Hard times for UK’s sheep farmers

Lambs in the snow
Lambs in the snow
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Spare a thought for the plight of sheep farmers currently lambing their flocks, whilst battling against the unreasonable snow and bitter easterly winds.

This dedicated sector of the agricultural industry have had little reward for their effort for several years, and they also provide a service to society by ensuring the countryside in the upland areas continues to look at its best.

The high rainfall in the UK last summer stopped these farmers from making any quality silage or hay and this shortfall required them to buy in expensive concentrates and forage to feed their flocks throughout the winter.

Some who were fearful of extending their overdraft facility at the bank were forced to sell their breeding stock, but those who persevered now find themselves battling against nature again.

To avoid high losses farmers have been forced to fill all available shed room with ewes and lambs for twice as long as normal.

Normally ewes and lambs are turned out to pasture 3-5 days after birth, but the coldest March in a generation has stopped all grass growth requiring them to be fed even more hay and concentrate in the field to ensure the ewes maintain a good supply of milk.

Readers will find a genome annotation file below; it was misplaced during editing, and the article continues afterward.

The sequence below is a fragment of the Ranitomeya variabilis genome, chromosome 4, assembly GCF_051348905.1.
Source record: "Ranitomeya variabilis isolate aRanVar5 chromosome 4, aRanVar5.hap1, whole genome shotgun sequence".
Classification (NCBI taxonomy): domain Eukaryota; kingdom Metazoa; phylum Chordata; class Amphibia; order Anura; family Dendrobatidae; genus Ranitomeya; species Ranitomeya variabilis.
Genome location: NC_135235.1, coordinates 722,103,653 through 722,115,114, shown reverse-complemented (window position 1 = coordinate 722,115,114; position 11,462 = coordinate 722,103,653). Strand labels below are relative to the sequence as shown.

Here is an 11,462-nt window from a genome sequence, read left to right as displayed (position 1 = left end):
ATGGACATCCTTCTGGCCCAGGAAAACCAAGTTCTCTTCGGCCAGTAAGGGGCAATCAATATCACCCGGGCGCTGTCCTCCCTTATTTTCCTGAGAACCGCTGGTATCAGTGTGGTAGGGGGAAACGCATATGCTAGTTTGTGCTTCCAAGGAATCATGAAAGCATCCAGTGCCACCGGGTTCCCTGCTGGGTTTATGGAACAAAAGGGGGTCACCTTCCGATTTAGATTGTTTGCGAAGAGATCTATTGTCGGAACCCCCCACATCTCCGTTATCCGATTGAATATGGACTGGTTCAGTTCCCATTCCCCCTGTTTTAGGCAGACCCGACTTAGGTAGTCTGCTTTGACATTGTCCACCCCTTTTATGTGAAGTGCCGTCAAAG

These farmers deserve our support and the best way of doing that is by buying British lamb when shopping.

The dry spell at the beginning of March allowed me to start drilling some of my Spring Barley.

On the day the soil condition was dry enough for the cultivations and 24 hours later the drill followed with 50 acres drilled by nightfall.

Germination was surprisingly quick and all the seed had chitted after four days. Unfortunately the 35mm of rain that fell over the next three days and the last two weeks of freezing weather has stopped all growth.

There is now no prospect of any more drilling at Poolham until the middle of April at the earliest.

The cold weather has also stopped the growth of the winter sown crops. My winter wheat is struggling having been unable to utilise 
the nitrogen applied 
during the last week of February.

This fertiliser will still be available when the weather eventually warms up, but the yield potential of these crops must now be lower than normal.

The crop that gives me most concern at the moment is my Oilseed Rape as it has made little growth.

I am fighting a losing battle trying to stop the pigeons from eating any new growth that may appear and over two hours of my time every day is spent stopping the flocks from settling on the fields.

They can decimate a field of small Oilseed Rape Plants in no time at all, and the only way of keeping them away is by using a variety of bird scaring measures of which the propane gas is the most efficient.

If you are being disturbed by a gas gun banging 
through the night or even starting before seven in the morning, just tell the farmer and he will check the timer on the gun.

I can assure you no farmer has any wish to disturb the public from a good night’s sleep.